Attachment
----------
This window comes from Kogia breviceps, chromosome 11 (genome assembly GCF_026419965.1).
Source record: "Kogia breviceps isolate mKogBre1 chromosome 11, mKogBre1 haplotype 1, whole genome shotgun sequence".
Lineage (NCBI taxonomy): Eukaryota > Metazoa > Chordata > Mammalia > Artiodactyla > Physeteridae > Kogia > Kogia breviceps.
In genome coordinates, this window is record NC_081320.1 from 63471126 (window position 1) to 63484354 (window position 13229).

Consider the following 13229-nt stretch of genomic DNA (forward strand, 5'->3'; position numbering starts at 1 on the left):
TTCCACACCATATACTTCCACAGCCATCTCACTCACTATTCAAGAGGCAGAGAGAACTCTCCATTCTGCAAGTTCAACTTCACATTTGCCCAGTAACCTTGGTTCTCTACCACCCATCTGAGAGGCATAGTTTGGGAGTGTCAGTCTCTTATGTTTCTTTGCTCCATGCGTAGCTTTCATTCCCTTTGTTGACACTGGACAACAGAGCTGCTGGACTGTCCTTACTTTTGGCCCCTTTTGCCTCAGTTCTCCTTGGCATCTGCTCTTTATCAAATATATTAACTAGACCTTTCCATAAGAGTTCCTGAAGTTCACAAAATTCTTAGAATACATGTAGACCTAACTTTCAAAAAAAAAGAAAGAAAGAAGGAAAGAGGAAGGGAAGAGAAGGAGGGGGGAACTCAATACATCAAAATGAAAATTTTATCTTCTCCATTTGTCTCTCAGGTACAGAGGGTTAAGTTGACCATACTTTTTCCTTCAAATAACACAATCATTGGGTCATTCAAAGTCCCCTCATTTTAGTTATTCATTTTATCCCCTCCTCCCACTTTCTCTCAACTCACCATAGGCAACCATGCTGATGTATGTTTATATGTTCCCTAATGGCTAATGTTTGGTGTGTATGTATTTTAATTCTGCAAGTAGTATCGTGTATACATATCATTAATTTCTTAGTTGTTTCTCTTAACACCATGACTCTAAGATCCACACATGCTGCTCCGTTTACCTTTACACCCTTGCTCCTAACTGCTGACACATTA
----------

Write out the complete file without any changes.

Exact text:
This window comes from Kogia breviceps, chromosome 11 (genome assembly GCF_026419965.1).
Source record: "Kogia breviceps isolate mKogBre1 chromosome 11, mKogBre1 haplotype 1, whole genome shotgun sequence".
Lineage (NCBI taxonomy): Eukaryota > Metazoa > Chordata > Mammalia > Artiodactyla > Physeteridae > Kogia > Kogia breviceps.
In genome coordinates, this window is record NC_081320.1 from 63471126 (window position 1) to 63484354 (window position 13229).

Consider the following 13229-nt stretch of genomic DNA (forward strand, 5'->3'; position numbering starts at 1 on the left):
TTCCACACCATATACTTCCACAGCCATCTCACTCACTATTCAAGAGGCAGAGAGAACTCTCCATTCTGCAAGTTCAACTTCACATTTGCCCAGTAACCTTGGTTCTCTACCACCCATCTGAGAGGCATAGTTTGGGAGTGTCAGTCTCTTATGTTTCTTTGCTCCATGCGTAGCTTTCATTCCCTTTGTTGACACTGGACAACAGAGCTGCTGGACTGTCCTTACTTTTGGCCCCTTTTGCCTCAGTTCTCCTTGGCATCTGCTCTTTATCAAATATATTAACTAGACCTTTCCATAAGAGTTCCTGAAGTTCACAAAATTCTTAGAATACATGTAGACCTAACTTTCAAAAAAAAAGAAAGAAAGAAGGAAAGAGGAAGGGAAGAGAAGGAGGGGGGAACTCAATACATCAAAATGAAAATTTTATCTTCTCCATTTGTCTCTCAGGTACAGAGGGTTAAGTTGACCATACTTTTTCCTTCAAATAACACAATCATTGGGTCATTCAAAGTCCCCTCATTTTAGTTATTCATTTTATCCCCTCCTCCCACTTTCTCTCAACTCACCATAGGCAACCATGCTGATGTATGTTTATATGTTCCCTAATGGCTAATGTTTGGTGTGTATGTATTTTAATTCTGCAAGTAGTATCGTGTATACATATCATTAATTTCTTAGTTGTTTCTCTTAACACCATGACTCTAAGATCCACACATGCTGCTCCGTTTACCTTTACACCCTTGCTCCTAACTGCTGACACATTA